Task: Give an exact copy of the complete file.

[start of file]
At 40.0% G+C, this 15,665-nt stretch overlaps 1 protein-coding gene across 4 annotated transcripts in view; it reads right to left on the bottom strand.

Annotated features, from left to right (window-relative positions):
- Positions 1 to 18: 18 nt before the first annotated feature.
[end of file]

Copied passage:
At 40.0% G+C, this 15,665-nt stretch overlaps 1 protein-coding gene across 4 annotated transcripts in view; it reads right to left on the bottom strand.

Annotated features, from left to right (window-relative positions):
- Positions 1 to 18: 18 nt before the first annotated feature.